As cultivating interpersonal relationships, dealing with sin and conflict, raising children, avoiding folly, shepherding God’s people, discerning false teaching, etc., are all vital parts of life in the church, Christians must talk with and about others.
In recent months, I have had several people speak with me about situations going on around them. Each of these parties were godly Christians seeking counsel about difficult matters involving others. Each time, they would pause and say something like “I don’t mean to gossip” or “I hope this isn’t gossip.” Clearly, they were struggling with matters of conscience regarding whether speaking of others constituted gossip.
As cultivating interpersonal relationships, dealing with sin and conflict, raising children, avoiding folly, shepherding God’s people, discerning false teaching, etc., are all vital parts of life in the church, Christians must talk with and about others. I find many sensitive believers struggle to open up because they wrongly believe to do so would be to gossip. Sadly then, the above needs are not met properly.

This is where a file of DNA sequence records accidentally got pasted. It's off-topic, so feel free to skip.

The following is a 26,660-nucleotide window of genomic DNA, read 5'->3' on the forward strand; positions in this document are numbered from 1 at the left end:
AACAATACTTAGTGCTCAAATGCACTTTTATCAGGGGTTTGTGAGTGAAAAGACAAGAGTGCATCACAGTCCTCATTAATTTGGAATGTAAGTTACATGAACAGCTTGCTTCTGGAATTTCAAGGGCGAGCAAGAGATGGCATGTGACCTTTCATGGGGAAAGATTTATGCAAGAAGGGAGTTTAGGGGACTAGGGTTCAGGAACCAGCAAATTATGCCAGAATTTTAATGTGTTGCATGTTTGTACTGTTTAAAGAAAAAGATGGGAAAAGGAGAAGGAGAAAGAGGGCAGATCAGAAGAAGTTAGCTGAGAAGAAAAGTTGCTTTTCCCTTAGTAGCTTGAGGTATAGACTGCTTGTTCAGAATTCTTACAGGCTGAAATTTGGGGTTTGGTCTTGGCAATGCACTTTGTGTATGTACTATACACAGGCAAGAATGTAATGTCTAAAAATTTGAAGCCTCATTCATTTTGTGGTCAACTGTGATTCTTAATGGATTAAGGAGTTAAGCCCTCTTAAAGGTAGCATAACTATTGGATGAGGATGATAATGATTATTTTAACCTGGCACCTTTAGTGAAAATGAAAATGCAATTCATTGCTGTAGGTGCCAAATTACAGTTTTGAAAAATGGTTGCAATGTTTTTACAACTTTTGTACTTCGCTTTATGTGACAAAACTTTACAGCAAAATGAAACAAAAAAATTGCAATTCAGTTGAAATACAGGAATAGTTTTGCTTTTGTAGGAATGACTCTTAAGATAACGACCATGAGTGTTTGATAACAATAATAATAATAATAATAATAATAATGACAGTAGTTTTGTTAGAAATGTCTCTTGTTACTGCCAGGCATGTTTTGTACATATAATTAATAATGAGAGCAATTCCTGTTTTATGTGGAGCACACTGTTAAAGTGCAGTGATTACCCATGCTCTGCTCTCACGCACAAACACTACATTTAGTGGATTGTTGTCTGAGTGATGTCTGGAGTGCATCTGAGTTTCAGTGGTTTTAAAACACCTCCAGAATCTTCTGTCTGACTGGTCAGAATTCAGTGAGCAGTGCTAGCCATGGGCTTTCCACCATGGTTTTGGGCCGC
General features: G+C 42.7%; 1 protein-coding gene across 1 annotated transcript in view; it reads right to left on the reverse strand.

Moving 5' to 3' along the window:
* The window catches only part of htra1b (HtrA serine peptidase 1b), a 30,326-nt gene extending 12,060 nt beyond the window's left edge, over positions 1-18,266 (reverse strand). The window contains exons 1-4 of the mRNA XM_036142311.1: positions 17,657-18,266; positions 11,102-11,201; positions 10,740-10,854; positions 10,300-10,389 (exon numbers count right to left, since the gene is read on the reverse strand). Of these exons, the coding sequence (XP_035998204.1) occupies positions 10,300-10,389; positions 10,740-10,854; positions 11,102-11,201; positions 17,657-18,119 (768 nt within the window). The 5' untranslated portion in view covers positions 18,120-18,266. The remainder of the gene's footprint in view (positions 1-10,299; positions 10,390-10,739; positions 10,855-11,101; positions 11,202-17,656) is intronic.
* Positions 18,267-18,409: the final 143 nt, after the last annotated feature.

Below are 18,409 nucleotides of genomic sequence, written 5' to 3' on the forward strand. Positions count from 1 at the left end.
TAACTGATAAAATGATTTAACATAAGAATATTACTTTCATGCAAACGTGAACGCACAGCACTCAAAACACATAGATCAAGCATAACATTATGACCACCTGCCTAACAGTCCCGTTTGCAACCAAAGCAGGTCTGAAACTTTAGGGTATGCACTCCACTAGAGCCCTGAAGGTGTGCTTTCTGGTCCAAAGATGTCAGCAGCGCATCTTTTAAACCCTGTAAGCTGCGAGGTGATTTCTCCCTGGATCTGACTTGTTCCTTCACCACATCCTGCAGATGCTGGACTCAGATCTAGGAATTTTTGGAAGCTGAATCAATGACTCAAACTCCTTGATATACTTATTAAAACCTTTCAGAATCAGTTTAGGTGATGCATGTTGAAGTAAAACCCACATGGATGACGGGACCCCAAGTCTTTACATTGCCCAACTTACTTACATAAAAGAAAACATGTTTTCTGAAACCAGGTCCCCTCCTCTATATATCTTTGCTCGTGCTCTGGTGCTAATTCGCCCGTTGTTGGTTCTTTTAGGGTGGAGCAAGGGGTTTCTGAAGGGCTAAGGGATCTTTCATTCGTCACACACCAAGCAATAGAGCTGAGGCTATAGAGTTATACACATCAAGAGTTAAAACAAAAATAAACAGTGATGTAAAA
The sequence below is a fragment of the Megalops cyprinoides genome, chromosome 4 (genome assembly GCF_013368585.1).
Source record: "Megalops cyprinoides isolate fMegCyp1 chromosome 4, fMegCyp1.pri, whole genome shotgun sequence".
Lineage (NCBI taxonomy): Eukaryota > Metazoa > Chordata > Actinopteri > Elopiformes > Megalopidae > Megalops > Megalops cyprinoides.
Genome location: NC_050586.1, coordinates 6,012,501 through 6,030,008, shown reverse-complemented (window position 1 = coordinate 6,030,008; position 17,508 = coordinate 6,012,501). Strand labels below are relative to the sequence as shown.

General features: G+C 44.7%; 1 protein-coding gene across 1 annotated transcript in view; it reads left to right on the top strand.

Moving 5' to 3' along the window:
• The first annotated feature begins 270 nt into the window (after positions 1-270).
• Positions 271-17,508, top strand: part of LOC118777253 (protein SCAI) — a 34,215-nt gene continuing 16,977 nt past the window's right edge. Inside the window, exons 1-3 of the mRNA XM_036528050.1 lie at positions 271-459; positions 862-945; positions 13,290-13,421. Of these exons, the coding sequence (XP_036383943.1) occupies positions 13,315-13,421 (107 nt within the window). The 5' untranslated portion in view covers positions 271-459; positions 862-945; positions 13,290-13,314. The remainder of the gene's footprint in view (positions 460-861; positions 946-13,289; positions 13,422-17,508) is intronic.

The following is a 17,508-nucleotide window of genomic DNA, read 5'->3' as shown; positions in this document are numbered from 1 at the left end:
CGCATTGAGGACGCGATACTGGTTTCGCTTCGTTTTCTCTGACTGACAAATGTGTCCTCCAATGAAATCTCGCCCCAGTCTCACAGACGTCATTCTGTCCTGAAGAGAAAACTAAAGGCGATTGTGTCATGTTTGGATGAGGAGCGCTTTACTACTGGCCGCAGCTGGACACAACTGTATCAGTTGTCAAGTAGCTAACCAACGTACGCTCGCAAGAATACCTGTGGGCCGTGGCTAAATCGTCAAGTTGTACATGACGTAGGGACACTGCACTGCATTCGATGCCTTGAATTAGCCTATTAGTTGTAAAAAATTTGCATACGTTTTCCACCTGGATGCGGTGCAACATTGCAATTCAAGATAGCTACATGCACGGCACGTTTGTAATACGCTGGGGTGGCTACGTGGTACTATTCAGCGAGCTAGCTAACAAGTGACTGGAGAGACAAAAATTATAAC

So when is gossip not? I studied over the answer to question 144 in the Westminster Larger Catechism (WLC) : “What are the duties required in the ninth commandment?” regarding not bearing false witness. Here are five guidelines distilled from that meditative exercise.
It is not gossip when…
The matter is public record.
I have seen people hesitate to convey information that is recorded in civil or ecclesiastical documents as a matter of public information. Here I speak of such matters as public news items in the local paper, a published article available in print or on the internet, divorce records in a civil court, or public disciplinary sanctions taken by the church. I know of situations where someone has been accused of not following the principles of Matthew 18 in speaking to a person privately when the issue at hand is already known over social media or in print. This situation is not gossip.